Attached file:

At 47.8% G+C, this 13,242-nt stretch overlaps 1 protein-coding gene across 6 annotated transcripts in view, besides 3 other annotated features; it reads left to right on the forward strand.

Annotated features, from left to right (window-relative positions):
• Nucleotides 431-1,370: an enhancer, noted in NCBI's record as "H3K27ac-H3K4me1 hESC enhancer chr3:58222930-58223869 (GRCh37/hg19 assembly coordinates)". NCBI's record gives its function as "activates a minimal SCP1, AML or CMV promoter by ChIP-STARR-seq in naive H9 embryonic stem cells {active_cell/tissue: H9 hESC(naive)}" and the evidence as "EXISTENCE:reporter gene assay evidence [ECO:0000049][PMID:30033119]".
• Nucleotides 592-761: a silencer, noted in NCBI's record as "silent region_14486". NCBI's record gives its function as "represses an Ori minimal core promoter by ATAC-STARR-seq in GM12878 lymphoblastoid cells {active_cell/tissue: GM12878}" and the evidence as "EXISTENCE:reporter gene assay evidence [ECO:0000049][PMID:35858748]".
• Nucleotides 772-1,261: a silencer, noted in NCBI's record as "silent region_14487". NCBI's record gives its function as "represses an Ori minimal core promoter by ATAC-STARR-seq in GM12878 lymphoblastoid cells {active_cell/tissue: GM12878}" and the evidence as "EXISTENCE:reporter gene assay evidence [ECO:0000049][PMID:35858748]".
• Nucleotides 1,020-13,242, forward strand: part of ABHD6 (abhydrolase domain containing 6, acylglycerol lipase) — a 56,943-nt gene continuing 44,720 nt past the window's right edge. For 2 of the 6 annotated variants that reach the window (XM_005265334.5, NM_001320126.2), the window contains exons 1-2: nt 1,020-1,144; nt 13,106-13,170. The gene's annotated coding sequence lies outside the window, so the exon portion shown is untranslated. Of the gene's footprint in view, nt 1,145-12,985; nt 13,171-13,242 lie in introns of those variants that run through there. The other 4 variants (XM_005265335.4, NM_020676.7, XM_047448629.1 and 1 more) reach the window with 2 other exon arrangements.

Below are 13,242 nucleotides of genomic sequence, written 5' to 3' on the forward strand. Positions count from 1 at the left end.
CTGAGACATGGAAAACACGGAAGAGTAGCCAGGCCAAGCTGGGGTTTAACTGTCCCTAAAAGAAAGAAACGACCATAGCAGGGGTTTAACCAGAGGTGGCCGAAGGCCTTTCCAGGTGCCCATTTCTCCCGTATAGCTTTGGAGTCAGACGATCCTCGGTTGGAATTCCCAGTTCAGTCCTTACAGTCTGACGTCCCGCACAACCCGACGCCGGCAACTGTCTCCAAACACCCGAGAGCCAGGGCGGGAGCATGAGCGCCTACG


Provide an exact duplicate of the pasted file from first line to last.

At 47.8% G+C, this 13,242-nt stretch overlaps 1 protein-coding gene across 6 annotated transcripts in view, besides 3 other annotated features; it reads left to right on the forward strand.

Annotated features, from left to right (window-relative positions):
• Nucleotides 431-1,370: an enhancer, noted in NCBI's record as "H3K27ac-H3K4me1 hESC enhancer chr3:58222930-58223869 (GRCh37/hg19 assembly coordinates)". NCBI's record gives its function as "activates a minimal SCP1, AML or CMV promoter by ChIP-STARR-seq in naive H9 embryonic stem cells {active_cell/tissue: H9 hESC(naive)}" and the evidence as "EXISTENCE:reporter gene assay evidence [ECO:0000049][PMID:30033119]".
• Nucleotides 592-761: a silencer, noted in NCBI's record as "silent region_14486". NCBI's record gives its function as "represses an Ori minimal core promoter by ATAC-STARR-seq in GM12878 lymphoblastoid cells {active_cell/tissue: GM12878}" and the evidence as "EXISTENCE:reporter gene assay evidence [ECO:0000049][PMID:35858748]".
• Nucleotides 772-1,261: a silencer, noted in NCBI's record as "silent region_14487". NCBI's record gives its function as "represses an Ori minimal core promoter by ATAC-STARR-seq in GM12878 lymphoblastoid cells {active_cell/tissue: GM12878}" and the evidence as "EXISTENCE:reporter gene assay evidence [ECO:0000049][PMID:35858748]".
• Nucleotides 1,020-13,242, forward strand: part of ABHD6 (abhydrolase domain containing 6, acylglycerol lipase) — a 56,943-nt gene continuing 44,720 nt past the window's right edge. For 2 of the 6 annotated variants that reach the window (XM_005265334.5, NM_001320126.2), the window contains exons 1-2: nt 1,020-1,144; nt 13,106-13,170. The gene's annotated coding sequence lies outside the window, so the exon portion shown is untranslated. Of the gene's footprint in view, nt 1,145-12,985; nt 13,171-13,242 lie in introns of those variants that run through there. The other 4 variants (XM_005265335.4, NM_020676.7, XM_047448629.1 and 1 more) reach the window with 2 other exon arrangements.

Below are 13,242 nucleotides of genomic sequence, written 5' to 3' on the forward strand. Positions count from 1 at the left end.
CTGAGACATGGAAAACACGGAAGAGTAGCCAGGCCAAGCTGGGGTTTAACTGTCCCTAAAAGAAAGAAACGACCATAGCAGGGGTTTAACCAGAGGTGGCCGAAGGCCTTTCCAGGTGCCCATTTCTCCCGTATAGCTTTGGAGTCAGACGATCCTCGGTTGGAATTCCCAGTTCAGTCCTTACAGTCTGACGTCCCGCACAACCCGACGCCGGCAACTGTCTCCAAACACCCGAGAGCCAGGGCGGGAGCATGAGCGCCTACG